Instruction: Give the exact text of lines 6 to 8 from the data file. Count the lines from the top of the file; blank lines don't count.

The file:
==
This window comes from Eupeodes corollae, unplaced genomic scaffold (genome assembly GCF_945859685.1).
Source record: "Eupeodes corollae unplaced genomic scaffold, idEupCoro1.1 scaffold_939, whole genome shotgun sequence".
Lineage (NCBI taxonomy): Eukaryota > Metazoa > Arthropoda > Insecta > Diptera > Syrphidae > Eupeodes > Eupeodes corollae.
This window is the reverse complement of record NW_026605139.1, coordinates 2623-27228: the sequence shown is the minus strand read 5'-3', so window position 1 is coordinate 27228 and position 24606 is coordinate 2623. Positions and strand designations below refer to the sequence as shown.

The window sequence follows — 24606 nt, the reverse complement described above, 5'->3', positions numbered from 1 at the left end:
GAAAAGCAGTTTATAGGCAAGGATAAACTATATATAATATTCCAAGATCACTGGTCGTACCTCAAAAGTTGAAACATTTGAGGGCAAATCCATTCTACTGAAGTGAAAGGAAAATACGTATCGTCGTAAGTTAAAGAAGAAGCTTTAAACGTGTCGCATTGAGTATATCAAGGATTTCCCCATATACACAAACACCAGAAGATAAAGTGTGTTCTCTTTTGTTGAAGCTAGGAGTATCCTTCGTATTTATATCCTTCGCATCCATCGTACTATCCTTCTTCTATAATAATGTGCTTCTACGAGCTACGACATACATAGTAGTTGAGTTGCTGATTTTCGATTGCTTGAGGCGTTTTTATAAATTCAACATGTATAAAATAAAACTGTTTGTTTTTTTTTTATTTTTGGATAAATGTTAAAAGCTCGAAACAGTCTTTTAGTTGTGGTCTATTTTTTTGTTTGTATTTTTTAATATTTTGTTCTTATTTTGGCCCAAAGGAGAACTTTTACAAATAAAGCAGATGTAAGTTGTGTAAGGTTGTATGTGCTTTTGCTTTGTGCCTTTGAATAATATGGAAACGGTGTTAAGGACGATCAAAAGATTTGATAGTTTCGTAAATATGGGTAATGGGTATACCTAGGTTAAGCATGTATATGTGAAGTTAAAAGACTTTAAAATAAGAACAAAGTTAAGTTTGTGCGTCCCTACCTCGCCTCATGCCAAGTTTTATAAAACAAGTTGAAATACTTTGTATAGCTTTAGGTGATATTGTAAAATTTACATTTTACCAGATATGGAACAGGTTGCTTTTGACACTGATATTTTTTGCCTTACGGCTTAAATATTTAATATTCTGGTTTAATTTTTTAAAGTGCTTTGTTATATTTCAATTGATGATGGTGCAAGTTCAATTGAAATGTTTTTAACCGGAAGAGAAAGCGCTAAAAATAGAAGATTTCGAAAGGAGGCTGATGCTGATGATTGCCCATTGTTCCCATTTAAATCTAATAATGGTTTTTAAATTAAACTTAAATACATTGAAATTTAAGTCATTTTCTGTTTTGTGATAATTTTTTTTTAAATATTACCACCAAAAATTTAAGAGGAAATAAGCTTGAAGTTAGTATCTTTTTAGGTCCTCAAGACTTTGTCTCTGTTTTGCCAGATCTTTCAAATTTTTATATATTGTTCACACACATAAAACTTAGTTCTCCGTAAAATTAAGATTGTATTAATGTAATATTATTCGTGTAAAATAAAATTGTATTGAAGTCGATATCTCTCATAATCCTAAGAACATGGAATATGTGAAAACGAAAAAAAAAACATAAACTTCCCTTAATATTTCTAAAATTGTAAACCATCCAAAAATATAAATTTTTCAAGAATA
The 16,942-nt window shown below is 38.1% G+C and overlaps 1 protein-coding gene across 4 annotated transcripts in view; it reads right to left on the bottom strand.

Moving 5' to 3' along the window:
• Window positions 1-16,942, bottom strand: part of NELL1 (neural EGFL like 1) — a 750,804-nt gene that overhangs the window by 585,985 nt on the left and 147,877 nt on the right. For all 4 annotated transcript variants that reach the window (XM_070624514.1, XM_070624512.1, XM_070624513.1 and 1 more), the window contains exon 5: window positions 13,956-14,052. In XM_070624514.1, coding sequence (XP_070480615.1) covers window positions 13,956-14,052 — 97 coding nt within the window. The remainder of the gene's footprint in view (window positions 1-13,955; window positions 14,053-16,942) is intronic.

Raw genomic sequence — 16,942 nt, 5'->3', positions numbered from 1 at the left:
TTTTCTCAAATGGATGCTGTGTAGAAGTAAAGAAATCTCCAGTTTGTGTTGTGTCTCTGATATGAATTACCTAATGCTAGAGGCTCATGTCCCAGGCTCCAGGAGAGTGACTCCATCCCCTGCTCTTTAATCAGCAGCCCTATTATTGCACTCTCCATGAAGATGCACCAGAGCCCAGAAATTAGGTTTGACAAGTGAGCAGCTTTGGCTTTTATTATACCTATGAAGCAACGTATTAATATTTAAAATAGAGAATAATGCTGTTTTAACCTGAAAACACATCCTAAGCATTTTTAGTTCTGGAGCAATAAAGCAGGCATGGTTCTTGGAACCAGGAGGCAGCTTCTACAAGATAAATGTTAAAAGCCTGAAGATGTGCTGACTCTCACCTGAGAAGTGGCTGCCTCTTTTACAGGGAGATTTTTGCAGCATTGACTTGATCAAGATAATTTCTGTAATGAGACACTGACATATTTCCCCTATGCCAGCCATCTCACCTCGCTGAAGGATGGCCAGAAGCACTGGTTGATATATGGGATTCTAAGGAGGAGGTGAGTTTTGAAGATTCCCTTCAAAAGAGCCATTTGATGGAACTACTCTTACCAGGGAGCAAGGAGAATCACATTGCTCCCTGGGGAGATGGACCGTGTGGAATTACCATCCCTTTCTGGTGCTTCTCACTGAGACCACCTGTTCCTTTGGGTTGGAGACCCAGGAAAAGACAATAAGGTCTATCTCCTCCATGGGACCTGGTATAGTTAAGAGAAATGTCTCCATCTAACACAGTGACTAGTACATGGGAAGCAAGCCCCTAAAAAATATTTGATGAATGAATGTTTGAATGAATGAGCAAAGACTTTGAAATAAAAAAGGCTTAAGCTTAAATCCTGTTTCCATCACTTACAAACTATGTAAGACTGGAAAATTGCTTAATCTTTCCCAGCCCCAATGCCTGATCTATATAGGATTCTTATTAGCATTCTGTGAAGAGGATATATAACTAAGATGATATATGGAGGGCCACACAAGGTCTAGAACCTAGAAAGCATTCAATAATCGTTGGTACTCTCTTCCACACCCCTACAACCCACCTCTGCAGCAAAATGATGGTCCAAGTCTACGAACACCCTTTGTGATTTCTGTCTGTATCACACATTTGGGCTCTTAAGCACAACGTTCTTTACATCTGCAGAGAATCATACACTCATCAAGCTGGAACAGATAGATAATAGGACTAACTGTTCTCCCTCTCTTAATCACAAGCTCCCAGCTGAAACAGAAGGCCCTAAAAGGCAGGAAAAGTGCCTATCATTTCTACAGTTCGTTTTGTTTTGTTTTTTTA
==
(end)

GAAAAGCAGTTTATAGGCAAGGATAAACTATATATAATATTCCAAGATCACTGGTCGTACCTCAAAAGTTGAAACATTTGAGGGCAAATCCATTCTACTGAAGTGAAAGGAAAATACGTATCGTCGTAAGTTAAAGAAGAAGCTTTAAACGTGTCGCATTGAGTATATCAAGGATTTCCCCATATACACAAACACCAGAAGATAAAGTGTGTTCTCTTTTGTTGAAGCTAGGAGTATCCTTCGTATTTATATCCTTCGCATCCATCGTACTATCCTTCTTCTATAATAATGTGCTTCTACGAGCTACGACATACATAGTAGTTGAGTTGCTGATTTTCGATTGCTTGAGGCGTTTTTATAAATTCAACATGTATAAAATAAAACTGTTTGTTTTTTTTTTATTTTTGGATAAATGTTAAAAGCTCGAAACAGTCTTTTAGTTGTGGTCTATTTTTTTGTTTGTATTTTTTAATATTTTGTTCTTATTTTGGCCCAAAGGAGAACTTTTACAAATAAAGCAGATGTAAGTTGTGTAAGGTTGTATGTGCTTTTGCTTTGTGCCTTTGAATAATATGGAAACGGTGTTAAGGACGATCAAAAGATTTGATAGTTTCGTAAATATGGGTAATGGGTATACCTAGGTTAAGCATGTATATGTGAAGTTAAAAGACTTTAAAATAAGAACAAAGTTAAGTTTGTGCGTCCCTACCTCGCCTCATGCCAAGTTTTATAAAACAAGTTGAAATACTTTGTATAGCTTTAGGTGATATTGTAAAATTTACATTTTACCAGATATGGAACAGGTTGCTTTTGACACTGATATTTTTTGCCTTACGGCTTAAATATTTAATATTCTGGTTTAATTTTTTAAAGTGCTTTGTTATATTTCAATTGATGATGGTGCAAGTTCAATTGAAATGTTTTTAACCGGAAGAGAAAGCGCTAAAAATAGAAGATTTCGAAAGGAGGCTGATGCTGATGATTGCCCATTGTTCCCATTTAAATCTAATAATGGTTTTTAAATTAAACTTAAATACATTGAAATTTAAGTCATTTTCTGTTTTGTGATAATTTTTTTTTAAATATTACCACCAAAAATTTAAGAGGAAATAAGCTTGAAGTTAGTATCTTTTTAGGTCCTCAAGACTTTGTCTCTGTTTTGCCAGATCTTTCAAATTTTTATATATTGTTCACACACATAAAACTTAGTTCTCCGTAAAATTAAGATTGTATTAATGTAATATTATTCGTGTAAAATAAAATTGTATTGAAGTCGATATCTCTCATAATCCTAAGAACATGGAATATGTGAAAACGAAAAAAAAAACATAAACTTCCCTTAATATTTCTAAAATTGTAAACCATCCAAAAATATAAATTTTTCAAGAATA
The 16,942-nt window shown below is 38.1% G+C and overlaps 1 protein-coding gene across 4 annotated transcripts in view; it reads right to left on the bottom strand.

Moving 5' to 3' along the window: